Selection is one of the most important factors in an artist's career, for how is it possible to distinguish the best from the merely good unless we have studied both?
"Try to be Shakespeare, leave the rest to Fate!
The aim, if reached or not, makes great the life,"
may be applied, beyond the poet's intention, to all art students.
Michael Angelos will never, at any period of the world's history, become common; but we can all, at least, strive for our supreme ideal.
To become an idealist you must necessarily first be a realist. So taught the Greeks, the Italians, and our friends on the other side of the Channel. And their axiom is true. Realism broadens, deepens, and expands our vision. It makes us more capable of appreciating the great Greek works, and of understanding how, by the closest study of Nature, they were wrought. This is a fact which no student of the classic sculpture of ancient Greece could deny. They went direct to Nature—the only Eternal—and in mere human models saw, as with an inspired insight, the God-like forms we recognise to-day as the master-work of men themselves divine, whose statues have, through the passing of the ages, remained examples for subsequent artists, even to our own century.
True art it is impossible to produce without that actual technical knowledge which is only to be acquired by patient and painstaking study. What musician could compose any work worth listening to, unless he had mastered the intricacies of harmonies and counterpoint? What writer could hope to take rank in literature without the most perfect command of grammatical expression and of the proper formation of sentences; and what sculptor can possibly hope for success to crown his labours, unless he has thoroughly mastered the technique of that most difficult of arts?
A Spanish writer has said that "Sculpture is crystallised Poetry; the Music of the Spheres made visible, the Ideal manifest unchanging and unchangeable through the Ages!" and, allowing for the rhapsodical temperament of a southern author, it is not altogether an untrue description of all that sculpture should be.
The great masters only wrought their masterpieces after such a study of Nature as we have indicated, although that alone could never make a great sculptor or painter. It is merely a proper training for all following or practising art, alike for the genius and the others.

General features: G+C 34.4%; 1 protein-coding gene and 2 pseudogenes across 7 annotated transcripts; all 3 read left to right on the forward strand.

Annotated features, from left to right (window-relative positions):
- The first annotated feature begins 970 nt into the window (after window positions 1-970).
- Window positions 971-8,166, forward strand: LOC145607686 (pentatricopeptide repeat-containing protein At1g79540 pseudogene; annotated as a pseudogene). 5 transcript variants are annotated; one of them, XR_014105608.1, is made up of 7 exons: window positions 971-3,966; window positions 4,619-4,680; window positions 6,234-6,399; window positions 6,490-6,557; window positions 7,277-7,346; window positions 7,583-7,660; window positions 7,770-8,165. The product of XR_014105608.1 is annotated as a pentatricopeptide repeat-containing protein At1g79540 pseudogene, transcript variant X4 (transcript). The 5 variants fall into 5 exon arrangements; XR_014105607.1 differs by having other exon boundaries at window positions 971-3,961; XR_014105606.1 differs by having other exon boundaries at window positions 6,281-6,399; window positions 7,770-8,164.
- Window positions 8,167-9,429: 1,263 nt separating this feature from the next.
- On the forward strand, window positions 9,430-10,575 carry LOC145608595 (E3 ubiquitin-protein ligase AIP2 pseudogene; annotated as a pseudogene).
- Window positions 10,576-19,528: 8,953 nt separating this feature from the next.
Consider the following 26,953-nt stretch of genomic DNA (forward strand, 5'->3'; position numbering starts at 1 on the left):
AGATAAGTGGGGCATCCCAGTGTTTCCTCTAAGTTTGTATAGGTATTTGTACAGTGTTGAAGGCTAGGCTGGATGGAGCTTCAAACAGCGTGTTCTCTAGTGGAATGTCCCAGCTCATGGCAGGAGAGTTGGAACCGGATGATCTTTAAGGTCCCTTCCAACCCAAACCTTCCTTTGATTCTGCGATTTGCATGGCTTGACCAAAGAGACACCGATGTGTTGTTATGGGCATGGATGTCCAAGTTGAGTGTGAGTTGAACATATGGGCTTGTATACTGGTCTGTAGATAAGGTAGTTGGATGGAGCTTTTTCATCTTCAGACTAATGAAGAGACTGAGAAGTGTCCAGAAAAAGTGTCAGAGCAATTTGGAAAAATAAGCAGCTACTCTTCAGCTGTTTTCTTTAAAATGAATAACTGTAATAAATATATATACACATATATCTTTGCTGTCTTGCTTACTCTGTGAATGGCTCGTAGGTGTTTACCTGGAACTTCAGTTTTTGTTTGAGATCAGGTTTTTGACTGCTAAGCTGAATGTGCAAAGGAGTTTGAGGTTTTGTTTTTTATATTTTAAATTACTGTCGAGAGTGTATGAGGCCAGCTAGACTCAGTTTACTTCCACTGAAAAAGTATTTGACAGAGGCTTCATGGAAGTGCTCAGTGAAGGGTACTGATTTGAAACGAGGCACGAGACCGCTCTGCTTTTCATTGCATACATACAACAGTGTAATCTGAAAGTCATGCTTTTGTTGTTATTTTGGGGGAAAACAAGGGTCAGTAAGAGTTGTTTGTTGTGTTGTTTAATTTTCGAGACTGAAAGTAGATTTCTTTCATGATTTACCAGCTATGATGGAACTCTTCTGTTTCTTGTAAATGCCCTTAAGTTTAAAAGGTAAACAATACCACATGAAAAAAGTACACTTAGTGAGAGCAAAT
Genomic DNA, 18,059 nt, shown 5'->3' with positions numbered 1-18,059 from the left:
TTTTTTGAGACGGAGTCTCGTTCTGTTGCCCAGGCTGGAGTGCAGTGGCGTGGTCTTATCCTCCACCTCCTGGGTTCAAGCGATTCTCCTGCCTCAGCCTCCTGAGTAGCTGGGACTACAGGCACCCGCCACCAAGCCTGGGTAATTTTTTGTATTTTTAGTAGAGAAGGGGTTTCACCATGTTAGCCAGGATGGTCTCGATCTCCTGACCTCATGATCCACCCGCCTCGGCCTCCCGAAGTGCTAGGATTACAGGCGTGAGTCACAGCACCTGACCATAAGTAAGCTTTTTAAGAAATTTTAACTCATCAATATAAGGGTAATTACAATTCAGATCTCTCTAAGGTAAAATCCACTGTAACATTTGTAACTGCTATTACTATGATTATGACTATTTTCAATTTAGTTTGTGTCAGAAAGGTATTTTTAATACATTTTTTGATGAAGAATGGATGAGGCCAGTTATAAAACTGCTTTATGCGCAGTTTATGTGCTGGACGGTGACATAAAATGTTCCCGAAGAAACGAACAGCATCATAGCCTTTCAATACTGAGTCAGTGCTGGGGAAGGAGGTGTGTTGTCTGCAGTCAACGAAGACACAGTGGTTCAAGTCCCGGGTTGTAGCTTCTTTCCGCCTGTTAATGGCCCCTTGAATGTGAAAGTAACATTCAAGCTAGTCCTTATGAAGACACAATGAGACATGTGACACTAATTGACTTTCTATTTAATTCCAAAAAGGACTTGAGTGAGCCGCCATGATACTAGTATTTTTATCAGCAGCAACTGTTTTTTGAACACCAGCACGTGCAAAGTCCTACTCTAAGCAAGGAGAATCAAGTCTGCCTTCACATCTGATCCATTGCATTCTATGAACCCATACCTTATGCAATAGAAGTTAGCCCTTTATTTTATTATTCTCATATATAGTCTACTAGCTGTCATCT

The fact is, that with such a training we are able earlier in our career to realise the grandeur of the classic and antique sculptures in our museums; and these have increased in such numbers during recent years, either in their originals or plaster replicas, that the present generation of sculptors have had a great advantage over their earlier brethren. But these great Greek works have not alone inspired us to enthusiasm.
No, we have also to be thankful to the directors of the various museums for having placed within our reach, for our constant study, so many wonderful examples of the finest Italian sculpture of the fourteenth, fifteenth, and sixteenth centuries. There can be no doubt that these glorious works have exercised an immense influence on the workers in England at the present day. Indeed, I am inclined to think that we really owe the greatest debt of gratitude for the high excellence of our sculpture at this hour to the influence and inspiration of the best examples of the Italian Renaissance, which appeals more readily to us, alike in its treatment, temperament, and subjects, than the Greek.
This especially applies to Renaissance portraiture, which not only arouses our enthusiasm and ambition, but has moved us to emulation, with the most gratifying result to art.
Yet it is a strange and significant fact, that Italy to-day produces little or nothing notable in sculpture. Her day of mighty works in this art seems for ever past, and while her greatest musical composers have achieved a world-wide renown, no really great sculptor lives to carry on the traditions of her gloriously artistic past.
Facilities, almost unknown half a century ago, are given to students to study at first hand the noble examples of Italy's former supremacy in the sculptor's art. Of such facilities the British school has not been slow to avail itself. It is with the most hopeful feeling that we look around at the many workers in art to-day; and seeing so much that is excellent in their work, we have no fear that any decadence will set in, but rather rejoice in the prospect that it will continue to hold the high position it now occupies in the world's achievement.CHAPTER 2
THE IMPORTANCE OF GOOD TRAINING, AND THE FACILITIES AFFORDED THE STUDENT IN VARIOUS ART SCHOOLS
THE importance of good training from the very first attempts at modelling cannot be regarded too seriously, for it is in the earliest days that the student requires the greatest attention and direction in the right way. Whether it be his intention to take up the art as an amateur, or for the purpose of making it his profession, or for teaching it to others, it is equally important that in each case he should be trained with the utmost care and correctness for some years.
I have known pupils come to me asking how long it would take them to learn to model, and on the first occasion I was somewhat at a loss to answer this question.
My would-be pupil, seeing that I was puzzled, endeavoured to assist me out of the difficulty by remarking that she only wished to learn enough to be able to teach!
Imagine my feelings at the moment! for, I may say, I have found, after many years of practice in the art of modelling and sculpture, and moreover in giving instruction, that the difficulty of teaching is no light matter. Indeed, it is a great task, when done thoroughly and conscientiously, and of the most fatiguing nature, requiring tact, patience, and no little skill. In fact, good teaching is an art in itself.